July 07, 2023


Not necessarily, as illustrated by a recent case.

Realreed treated supplies of serviced accommodation as exempt, rather than standard rated, for many years. HMRC carried out multiple VAT visits and accepted the liability, including treating the income as exempt when reworking Realreed’s Partial Exemption calculations.

In 2019 HMRC decided that the income was standard-rated after all, and raised Assessments for several £million. The argument is that the accommodation is more akin to a hotel or boarding house, than rent under an Assured Shorthold Tenancy, and thus subject to VAT. The taxpayer’s Appeal against the liability decision will be heard at a later date.

However, the taxpayer also lodged Judicial Review proceedings, on the basis it was unfair in principle for HMRC to change their position after accepting exemption over the course of multiple visits. The taxpayer argued that it had a “legitimate expectation” that HMRC had accepted exemption as the correct treatment of the income. As a result, HMRC should be “estopped” from raising an Assessment for any past periods.

The Court rejected the JR application. The taxpayer had exempted the supplies since before HMRC first visited, rather than it had ceased charging VAT based upon HMRC advice. Indeed, HMRC had never given any formal assurance, or guidance, that the supplies were exempt. The taxpayer had never asked for any such ruling or guidance.

All that could be said is that HMRC SHOULD have formally reviewed the VAT treatment of the income, given that it was a substantial part - over 80% - of the taxpayer’s total turnover. HMRC could not say they hadn’t realised that most of the income was being treated as exempt, because they had reworked the taxpayer’s partial exemption calculations.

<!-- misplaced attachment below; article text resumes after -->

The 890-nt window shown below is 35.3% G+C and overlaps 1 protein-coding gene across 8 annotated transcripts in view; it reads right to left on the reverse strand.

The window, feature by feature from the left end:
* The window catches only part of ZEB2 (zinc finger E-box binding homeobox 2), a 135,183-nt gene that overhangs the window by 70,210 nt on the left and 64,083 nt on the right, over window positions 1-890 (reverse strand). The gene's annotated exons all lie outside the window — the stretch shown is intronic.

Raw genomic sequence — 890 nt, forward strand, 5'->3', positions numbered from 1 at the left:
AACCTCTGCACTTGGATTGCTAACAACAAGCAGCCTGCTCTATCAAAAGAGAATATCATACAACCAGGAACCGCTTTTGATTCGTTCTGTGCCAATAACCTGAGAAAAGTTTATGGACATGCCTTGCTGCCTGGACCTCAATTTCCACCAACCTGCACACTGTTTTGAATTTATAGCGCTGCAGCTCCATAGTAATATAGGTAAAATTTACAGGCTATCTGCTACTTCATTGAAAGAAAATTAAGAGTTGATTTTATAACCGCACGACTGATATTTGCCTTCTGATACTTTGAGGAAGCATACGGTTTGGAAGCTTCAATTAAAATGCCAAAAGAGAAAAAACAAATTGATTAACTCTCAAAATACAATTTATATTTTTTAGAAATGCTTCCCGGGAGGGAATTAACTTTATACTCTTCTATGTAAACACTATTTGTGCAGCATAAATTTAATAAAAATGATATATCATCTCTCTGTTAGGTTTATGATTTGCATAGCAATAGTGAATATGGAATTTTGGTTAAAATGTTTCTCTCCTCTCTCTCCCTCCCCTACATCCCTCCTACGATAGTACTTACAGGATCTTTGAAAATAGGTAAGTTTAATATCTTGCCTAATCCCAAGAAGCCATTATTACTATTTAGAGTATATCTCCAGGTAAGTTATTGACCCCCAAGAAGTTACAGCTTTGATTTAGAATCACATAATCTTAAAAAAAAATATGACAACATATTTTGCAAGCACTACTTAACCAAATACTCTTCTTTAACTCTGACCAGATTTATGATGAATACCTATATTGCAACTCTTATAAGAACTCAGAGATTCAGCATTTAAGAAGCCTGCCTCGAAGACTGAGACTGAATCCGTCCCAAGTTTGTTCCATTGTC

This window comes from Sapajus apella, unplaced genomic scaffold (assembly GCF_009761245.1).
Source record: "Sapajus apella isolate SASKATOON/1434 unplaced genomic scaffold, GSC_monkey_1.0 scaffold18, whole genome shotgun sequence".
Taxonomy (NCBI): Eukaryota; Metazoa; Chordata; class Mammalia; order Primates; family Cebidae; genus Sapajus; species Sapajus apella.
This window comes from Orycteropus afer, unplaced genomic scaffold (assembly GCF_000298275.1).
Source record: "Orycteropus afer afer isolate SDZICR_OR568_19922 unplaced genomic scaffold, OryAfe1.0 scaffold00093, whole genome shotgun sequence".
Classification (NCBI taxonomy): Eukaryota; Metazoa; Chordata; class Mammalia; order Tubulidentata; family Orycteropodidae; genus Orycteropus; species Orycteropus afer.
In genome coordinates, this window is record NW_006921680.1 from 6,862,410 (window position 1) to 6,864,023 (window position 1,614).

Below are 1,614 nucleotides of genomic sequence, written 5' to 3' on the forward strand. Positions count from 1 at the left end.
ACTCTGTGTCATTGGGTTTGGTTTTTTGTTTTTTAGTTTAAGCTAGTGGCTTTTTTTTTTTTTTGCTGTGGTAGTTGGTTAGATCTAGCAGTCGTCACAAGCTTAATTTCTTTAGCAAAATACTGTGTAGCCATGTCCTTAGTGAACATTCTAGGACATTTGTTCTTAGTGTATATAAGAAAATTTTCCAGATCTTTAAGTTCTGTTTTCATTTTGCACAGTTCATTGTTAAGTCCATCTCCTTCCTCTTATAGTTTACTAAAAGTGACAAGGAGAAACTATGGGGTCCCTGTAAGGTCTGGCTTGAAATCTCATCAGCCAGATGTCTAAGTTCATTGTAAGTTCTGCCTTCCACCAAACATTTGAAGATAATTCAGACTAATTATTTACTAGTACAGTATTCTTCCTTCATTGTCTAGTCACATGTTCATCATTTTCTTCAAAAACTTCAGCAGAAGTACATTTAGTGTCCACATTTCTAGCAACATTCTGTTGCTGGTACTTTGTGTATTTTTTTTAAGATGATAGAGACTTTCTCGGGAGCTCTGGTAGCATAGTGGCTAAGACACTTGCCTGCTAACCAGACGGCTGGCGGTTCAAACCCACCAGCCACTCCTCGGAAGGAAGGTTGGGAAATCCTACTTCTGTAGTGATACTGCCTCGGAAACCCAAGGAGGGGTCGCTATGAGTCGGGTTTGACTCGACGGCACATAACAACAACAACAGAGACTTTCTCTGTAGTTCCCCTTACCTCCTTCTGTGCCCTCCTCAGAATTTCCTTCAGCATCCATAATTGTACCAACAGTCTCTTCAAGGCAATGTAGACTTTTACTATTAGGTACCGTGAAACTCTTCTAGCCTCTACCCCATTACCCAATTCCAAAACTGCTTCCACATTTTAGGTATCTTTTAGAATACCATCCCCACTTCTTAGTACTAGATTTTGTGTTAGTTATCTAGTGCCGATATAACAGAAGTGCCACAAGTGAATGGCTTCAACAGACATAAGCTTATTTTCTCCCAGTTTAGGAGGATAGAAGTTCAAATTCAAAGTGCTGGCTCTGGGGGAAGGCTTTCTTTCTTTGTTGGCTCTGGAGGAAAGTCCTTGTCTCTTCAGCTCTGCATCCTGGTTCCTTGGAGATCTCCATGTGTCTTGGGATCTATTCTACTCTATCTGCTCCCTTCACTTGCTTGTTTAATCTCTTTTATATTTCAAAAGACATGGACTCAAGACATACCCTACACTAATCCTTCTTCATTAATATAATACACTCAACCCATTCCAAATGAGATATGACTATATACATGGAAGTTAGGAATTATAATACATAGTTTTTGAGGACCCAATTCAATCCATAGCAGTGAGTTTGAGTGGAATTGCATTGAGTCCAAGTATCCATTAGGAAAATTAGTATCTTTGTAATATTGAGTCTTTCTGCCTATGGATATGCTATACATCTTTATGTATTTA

Although some of the detail will come out of the substantive hearing into whether the income was in fact taxable, it looks to me as if the offering evolved over time, initially focussing on relocating executives signing AST’s for a stay of a month or two; to short term stays for tourists visiting London. Neither the taxpayer nor HMRC reviewed the detailed fact pattern to check whether exemption was still correct; the Court’s decision was that this is the taxpayer’s responsibility, and it cannot rely on any failure of HMRC to do the job.

In conclusion, there is a distinction between HMRC giving a formal ruling as to the liability; as opposed to not raising a challenge to what a taxpayer has done. “Misdirection” is not a matter that can be Appealed to the Tax Tribunal, hence the taxpayer in this case having to go through the expensive and uncertain process of Judicial Review.

Finally, many visit confirmation letters or emails contain wording along the lines of “Please note that because the officer will not normally have time to examine every aspect of your business, you should not assume, at the conclusion of the visit, that the accuracy of all of your business records has been checked and approved by the officer.’”


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